CTM 2014 pays homage to Finnish composer, designer, artist, technologist, and visionary Erkki Kurenniemi, whose work and ideas have set the stage for the development of electronic music in Finland. A pioneer of digital music technology, his synthesizers built in the 1970s are believed to represent the first completely digital synthesizers, with real-time capabilities, ever made. In collaboration with Helsinki’s Kiasma Museum and the electronic studio of the University of Helsinki, CTM 2014 presents a multi-part programme to shed light on the life and work of this idiosyncratic artist and inventor.
The Sounds Like Kurenniemi programme begins with three original sound pieces, first recorded on tape by the composer. “On-Off” was completed in 1963 at the Electronic Music Studio in Helsinki, a studio that Kurenniemi built himself. The 13-minute long wall of noise and distortion that is “On-Off” is believed to be inspired by the noise of a power plant’s generator hall. The piece, which remains his best-known composition to this day, was recorded in one take during a real-time performance in the University studio using a spring reverb unit, ring modulators, oscillators, tape echo, and manual tape stretching. "On-Off" shows clearly, that Kurenniemi's idea of the studio as a single musical instrument emerged already in the early stage of his career.
More refined, calm, and melodic, “Saharan uni I. Saharan uni” (1967) was produced in collaboration with Kari Hakala using Kurenniemi’s “Integrated Synthesizer” (developed in 1964), tape echo, reverberation, and filtering. Among Kurenniemi’s ususally rather harsh and distorted works this fragile and delicate piece stands out. "Saharan uni I" was mixed and completed with a four-track tape recorder in the studio of the Finnish Broadcasting Company YLE located in the Kulttuuritalo.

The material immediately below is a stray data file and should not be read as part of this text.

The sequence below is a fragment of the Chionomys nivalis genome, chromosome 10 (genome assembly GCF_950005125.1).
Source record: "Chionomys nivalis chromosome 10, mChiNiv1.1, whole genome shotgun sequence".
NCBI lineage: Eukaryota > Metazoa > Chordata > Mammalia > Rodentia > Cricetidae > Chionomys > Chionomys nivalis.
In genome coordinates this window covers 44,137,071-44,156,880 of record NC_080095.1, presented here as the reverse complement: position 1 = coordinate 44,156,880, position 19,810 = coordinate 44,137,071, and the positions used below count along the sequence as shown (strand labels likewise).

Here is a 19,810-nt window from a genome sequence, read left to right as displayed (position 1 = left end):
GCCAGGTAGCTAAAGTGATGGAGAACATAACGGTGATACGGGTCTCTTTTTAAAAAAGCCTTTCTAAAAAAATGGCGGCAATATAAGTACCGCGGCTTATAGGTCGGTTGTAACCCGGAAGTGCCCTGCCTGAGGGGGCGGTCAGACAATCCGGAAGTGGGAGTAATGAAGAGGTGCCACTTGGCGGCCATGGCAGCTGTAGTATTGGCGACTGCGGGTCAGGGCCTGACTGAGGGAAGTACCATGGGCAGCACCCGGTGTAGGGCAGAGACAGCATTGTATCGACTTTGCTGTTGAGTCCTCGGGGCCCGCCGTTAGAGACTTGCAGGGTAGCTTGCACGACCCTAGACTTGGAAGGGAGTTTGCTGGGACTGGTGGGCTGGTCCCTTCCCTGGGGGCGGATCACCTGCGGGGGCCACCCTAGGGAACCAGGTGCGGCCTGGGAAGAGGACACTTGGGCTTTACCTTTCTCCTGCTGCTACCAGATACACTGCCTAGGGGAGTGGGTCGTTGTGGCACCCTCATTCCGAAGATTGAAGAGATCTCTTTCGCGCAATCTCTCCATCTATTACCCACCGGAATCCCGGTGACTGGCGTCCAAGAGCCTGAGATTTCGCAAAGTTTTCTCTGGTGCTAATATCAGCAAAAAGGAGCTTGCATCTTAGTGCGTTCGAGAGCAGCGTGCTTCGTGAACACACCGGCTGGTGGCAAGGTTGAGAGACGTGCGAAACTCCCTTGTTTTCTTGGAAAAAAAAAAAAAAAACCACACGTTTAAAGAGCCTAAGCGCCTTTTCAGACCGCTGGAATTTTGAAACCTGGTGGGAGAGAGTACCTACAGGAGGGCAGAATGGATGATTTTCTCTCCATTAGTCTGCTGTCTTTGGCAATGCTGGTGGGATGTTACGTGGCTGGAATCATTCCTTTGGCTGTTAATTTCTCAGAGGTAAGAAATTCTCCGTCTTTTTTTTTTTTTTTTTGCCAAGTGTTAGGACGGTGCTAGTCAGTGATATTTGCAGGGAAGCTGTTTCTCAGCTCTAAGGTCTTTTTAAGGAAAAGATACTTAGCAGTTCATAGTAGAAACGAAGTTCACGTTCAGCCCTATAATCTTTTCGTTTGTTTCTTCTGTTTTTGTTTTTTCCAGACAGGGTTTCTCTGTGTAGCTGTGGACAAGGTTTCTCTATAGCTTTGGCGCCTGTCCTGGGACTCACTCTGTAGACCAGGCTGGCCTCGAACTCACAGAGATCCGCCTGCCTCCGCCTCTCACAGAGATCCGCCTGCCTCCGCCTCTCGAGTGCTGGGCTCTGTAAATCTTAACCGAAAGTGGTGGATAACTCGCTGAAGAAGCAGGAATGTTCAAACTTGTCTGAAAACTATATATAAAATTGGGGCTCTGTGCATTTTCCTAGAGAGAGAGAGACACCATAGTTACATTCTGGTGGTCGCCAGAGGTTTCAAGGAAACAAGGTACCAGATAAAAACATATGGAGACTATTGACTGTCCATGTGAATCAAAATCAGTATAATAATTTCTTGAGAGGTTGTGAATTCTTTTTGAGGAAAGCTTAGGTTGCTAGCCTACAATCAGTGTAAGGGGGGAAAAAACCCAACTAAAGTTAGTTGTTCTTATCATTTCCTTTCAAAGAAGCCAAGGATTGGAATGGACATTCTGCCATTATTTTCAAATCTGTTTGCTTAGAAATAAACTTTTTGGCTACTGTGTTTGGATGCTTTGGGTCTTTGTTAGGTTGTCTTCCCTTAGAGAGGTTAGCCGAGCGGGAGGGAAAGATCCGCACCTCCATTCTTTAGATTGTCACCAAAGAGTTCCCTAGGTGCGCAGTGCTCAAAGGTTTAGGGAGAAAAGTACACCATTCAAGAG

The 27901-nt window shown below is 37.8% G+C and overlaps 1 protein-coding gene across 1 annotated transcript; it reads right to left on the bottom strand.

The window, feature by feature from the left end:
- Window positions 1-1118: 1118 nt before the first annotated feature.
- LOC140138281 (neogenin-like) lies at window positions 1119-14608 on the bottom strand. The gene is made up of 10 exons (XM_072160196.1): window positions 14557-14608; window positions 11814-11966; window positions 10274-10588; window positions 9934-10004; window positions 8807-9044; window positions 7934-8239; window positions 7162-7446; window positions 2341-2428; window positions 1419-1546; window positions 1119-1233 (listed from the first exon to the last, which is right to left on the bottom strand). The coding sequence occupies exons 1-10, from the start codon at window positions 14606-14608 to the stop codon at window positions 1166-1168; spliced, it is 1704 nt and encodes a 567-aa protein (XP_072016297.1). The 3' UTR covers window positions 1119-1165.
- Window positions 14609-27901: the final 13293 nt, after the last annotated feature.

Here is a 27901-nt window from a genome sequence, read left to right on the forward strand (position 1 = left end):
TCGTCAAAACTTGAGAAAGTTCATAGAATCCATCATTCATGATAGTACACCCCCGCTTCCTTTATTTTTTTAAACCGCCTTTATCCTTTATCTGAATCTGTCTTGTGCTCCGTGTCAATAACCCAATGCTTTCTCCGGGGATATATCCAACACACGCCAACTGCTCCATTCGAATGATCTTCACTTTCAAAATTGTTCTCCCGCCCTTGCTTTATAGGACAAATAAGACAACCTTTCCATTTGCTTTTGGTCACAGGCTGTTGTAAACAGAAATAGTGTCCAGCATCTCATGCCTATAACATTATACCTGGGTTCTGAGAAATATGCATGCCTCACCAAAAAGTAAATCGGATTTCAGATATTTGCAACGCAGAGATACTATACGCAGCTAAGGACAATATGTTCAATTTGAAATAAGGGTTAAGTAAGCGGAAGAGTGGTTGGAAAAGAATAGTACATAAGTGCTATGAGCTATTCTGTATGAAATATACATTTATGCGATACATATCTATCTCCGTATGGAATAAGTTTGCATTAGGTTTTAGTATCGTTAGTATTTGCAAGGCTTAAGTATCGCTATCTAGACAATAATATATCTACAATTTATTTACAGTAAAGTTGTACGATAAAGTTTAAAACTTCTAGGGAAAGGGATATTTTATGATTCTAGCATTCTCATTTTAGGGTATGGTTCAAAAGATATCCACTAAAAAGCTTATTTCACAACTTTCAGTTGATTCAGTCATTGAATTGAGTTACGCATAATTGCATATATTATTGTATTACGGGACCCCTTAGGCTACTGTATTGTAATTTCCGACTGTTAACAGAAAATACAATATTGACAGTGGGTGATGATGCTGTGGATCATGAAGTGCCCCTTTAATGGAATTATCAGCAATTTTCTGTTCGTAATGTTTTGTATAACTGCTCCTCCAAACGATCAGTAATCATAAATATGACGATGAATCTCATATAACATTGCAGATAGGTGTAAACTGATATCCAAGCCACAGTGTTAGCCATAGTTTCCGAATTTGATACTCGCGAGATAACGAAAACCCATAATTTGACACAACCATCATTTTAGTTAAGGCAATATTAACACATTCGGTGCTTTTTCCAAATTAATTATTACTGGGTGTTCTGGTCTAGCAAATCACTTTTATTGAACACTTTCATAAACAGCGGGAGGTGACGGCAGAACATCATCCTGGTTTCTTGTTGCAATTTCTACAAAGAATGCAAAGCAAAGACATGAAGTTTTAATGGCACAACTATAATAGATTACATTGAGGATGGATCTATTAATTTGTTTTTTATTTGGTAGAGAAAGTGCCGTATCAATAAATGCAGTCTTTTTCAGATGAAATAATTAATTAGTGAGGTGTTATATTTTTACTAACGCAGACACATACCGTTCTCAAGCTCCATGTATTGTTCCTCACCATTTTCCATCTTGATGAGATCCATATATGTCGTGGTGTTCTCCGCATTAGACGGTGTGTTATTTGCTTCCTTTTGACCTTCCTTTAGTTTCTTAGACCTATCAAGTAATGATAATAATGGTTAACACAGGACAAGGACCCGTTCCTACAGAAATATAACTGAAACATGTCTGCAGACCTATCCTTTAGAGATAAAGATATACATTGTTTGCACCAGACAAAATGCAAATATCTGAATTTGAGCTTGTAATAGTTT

Kurenniemi used to record a test tape once he finished building a new instrument. This is the case also with his key work "Antropoidien tanssi" (Dance of the Anthropoids), except this time the instrument test tape didn’t end up in the archive but was released on an album introducing Finnish electronic and experimental music (Perspectives ’68 – Music in Finland, 1968, Love Records LRLP 4). Among the few recordings to be released on record during Kurenniemi's active time as a musician, the piece evokes associations with techno. Conceived via a mix of real-time performance and subsequent tape editing, an excerpt of the piece was also published in 1970 on the album Tombstone Valentine by Finnish prog-rock group Wigwam.
Following these sound diffusions, Mikko Ojanen, a musicologist specializing in Kurenniemi’s body of work, presents “Project QRZ”, which opens the tape sound library Kurenniemi was building at the Electronic Music Studio of the University of Helsinki. As part of the project, Ojanen, Tommi Keränen, and Swedish musician Carl Michael von Hausswolff will each perform their compositions created from Kurenniemi’s recordings.